"Fire is motion / Work is repetition / This is my document / We are all all we've done / We are all all we've done / We are all all we've done / We are all all defenses."

- Cap'N Jazz, "Oh Messy Life," Analphabetapolothology

Thursday, September 22, 2011

the executioner's song

as you'd know if you've been visiting the blog lately, i've been reading Norman Mailer's The Executioner's Song. it's a great read, albeit disturbing. it is such a visceral book, leaves me with a knot in my stomach most of the time and i've even called ben crying on the phone after reading chapters of it.

the book is a strange accompaniment to the recent execution of Troy Davis by the state of Georgia. while reading Mailer's book, you get to know Gary Gilmore and his victims, and you really get to hate him and all of his meanness and violence, and you cringe at all his dirty-mouthed arrogance and disrespect for life. but, you know that he's going to be executed. you have that expectation going into it: that the whole thing ends in justice. that SOB got what he deserved. and though you feel sick about it and kind of hate yourself for having these feelings, you just can't reconcile that with the fact that Gilmore was a vile individual, and a danger to everyone around him. so in this case, where the facts of Gilmore's crime are all laid out by Mailer for your omniscient reading experience, you feel satisfied knowing that justice was inevitable, and perhaps more importantly, deserved.

not so when history is being made by the minute. when i found out the Supreme Court denied Troy Davis clemency, despite the recanting of witnesses in his case, and the pleas of thousands of people, and went ahead and executed him anyway, just a few moments ago, i felt a really sick feeling in the pit of my stomach. just this crushing overwhelming sadness. hearing about how he refused his last meal, because he didn't think it was going to be his last, i dunno, for some reason, that thought really got to me. like, my mother always calls me to make sure i've eaten my dinner, every night she always makes sure i'm staying fed, and i always do the same thing to ben now. and Troy Davis, he had hope until the last minute in justice or mercy or pity or something, and then he goes to his death in a cold concrete prison, hungry. that thought, of a man going suddenly to his death, without all his worldly ends taken care of, made me really, really sad. we were all watching and hopeful of little minutes that would build into hours, into days, of delay and finally a stay of execution or a commuted sentence. and then, suddenly, they just went and executed him anyway. one minute he was alive, with family and with a past and with mortal fear coursing through him, the will to keep up a legal battle that has lasted years, and hunger pangs in his stomach and then the next minute, he's gone.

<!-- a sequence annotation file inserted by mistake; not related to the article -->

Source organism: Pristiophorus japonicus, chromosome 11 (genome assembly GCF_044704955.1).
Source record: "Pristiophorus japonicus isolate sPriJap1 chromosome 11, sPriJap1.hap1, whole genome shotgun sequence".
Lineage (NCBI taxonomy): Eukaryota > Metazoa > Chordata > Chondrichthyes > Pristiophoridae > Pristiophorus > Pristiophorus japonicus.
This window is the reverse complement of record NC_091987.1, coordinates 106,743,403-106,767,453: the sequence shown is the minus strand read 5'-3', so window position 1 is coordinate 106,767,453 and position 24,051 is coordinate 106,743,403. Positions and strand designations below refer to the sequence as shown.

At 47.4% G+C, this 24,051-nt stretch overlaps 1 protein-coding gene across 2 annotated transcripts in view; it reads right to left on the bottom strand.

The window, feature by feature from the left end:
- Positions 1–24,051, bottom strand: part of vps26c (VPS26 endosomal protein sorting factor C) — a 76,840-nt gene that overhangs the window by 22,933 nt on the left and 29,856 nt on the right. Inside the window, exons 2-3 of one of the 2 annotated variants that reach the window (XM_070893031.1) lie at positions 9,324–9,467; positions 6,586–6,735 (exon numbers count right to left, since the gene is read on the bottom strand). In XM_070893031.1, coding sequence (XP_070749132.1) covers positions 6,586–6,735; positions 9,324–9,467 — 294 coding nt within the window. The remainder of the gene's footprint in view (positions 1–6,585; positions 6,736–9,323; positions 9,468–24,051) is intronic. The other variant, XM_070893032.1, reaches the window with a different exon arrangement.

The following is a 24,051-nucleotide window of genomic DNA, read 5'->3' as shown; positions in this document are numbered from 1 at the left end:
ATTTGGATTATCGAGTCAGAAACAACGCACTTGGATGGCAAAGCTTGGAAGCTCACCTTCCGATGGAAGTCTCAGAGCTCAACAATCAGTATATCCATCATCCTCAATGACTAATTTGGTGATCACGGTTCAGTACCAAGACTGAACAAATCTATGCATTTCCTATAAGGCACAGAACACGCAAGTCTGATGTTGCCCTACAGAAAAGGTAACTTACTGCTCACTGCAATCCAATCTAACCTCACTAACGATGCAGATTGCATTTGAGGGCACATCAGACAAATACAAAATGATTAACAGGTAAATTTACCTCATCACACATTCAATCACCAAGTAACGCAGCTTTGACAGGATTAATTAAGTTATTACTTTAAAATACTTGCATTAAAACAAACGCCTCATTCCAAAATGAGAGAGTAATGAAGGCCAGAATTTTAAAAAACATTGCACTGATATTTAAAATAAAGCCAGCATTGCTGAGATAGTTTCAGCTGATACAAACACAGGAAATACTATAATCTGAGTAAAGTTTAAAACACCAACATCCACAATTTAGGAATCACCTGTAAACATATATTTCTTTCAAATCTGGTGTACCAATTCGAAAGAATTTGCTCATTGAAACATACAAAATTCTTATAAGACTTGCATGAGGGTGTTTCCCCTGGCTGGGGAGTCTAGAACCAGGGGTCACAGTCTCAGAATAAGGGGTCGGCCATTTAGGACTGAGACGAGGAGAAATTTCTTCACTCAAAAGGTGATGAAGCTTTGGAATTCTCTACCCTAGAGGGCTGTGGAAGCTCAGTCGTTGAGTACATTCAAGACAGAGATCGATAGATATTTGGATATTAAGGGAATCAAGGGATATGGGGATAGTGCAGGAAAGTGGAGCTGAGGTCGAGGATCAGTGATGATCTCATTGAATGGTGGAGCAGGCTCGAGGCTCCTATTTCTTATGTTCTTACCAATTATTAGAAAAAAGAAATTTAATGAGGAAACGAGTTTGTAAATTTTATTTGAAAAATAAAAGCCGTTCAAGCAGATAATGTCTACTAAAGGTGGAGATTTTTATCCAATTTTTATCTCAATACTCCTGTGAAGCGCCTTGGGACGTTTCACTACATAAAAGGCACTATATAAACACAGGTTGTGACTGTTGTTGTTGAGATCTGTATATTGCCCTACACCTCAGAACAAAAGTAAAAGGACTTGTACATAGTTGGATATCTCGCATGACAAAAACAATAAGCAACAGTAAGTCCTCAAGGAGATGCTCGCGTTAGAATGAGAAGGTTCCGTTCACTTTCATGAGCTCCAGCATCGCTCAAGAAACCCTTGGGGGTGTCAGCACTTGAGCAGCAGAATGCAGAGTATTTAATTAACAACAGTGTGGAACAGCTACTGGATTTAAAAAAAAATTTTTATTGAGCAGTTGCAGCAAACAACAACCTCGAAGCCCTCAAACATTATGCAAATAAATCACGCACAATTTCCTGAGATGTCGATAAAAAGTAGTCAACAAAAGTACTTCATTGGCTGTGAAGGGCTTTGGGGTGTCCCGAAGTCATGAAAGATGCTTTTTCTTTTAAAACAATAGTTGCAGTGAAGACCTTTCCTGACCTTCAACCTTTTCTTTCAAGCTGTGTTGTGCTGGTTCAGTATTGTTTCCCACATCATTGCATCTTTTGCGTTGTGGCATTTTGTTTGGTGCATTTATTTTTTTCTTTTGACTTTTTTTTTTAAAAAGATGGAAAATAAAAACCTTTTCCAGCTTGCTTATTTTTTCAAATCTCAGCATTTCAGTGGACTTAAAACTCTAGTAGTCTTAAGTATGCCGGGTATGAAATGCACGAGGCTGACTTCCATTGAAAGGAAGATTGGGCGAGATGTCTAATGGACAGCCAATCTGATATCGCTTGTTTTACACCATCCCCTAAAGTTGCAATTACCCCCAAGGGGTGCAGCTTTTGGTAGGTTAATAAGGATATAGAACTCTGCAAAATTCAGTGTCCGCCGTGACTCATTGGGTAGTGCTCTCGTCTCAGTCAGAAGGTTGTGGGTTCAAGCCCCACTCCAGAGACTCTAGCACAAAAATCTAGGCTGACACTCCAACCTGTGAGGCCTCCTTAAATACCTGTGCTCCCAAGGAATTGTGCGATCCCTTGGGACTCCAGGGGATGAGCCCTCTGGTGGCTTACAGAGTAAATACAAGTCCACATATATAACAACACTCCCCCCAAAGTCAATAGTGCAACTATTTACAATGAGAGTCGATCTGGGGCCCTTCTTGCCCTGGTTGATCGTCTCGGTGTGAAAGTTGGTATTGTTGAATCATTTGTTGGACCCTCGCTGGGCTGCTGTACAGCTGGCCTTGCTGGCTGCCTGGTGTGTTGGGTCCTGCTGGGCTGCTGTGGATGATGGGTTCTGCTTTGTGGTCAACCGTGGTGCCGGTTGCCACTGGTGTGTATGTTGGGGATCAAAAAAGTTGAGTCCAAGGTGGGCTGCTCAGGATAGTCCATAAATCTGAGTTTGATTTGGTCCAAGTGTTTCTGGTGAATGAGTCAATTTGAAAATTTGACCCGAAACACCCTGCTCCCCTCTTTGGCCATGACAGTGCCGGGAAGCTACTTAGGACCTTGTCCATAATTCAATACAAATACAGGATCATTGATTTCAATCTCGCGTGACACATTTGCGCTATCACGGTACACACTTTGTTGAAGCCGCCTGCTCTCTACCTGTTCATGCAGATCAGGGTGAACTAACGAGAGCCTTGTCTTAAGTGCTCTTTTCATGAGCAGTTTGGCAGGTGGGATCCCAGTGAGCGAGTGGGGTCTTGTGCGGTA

i'm scared. i'm scared of a justice system that will execute people without even a moment's pause. i'm scared of a justice system that is so dysfunctional that sometimes witnesses are talked into giving incriminating testimonies, that sometimes allows potential murderers to play the system and pin their evil deeds on others. i'm scared of a justice system that satisfies itself with murdering potentially innocent citizens instead of seeking out the truth. and i'm scared to live in a world in which such a tragic farce is permitted to exist.

in moments like these, i really hope there is some Plan to all of this chaos, this madness and despair. i hope there is justice at the end of all of it, even when it doesn't seem that way. whatever higher powers that be, please have mercy on us all.

‎"The moral arc of the universe is long, but it bends toward justice."
— Martin Luther King, Jr.

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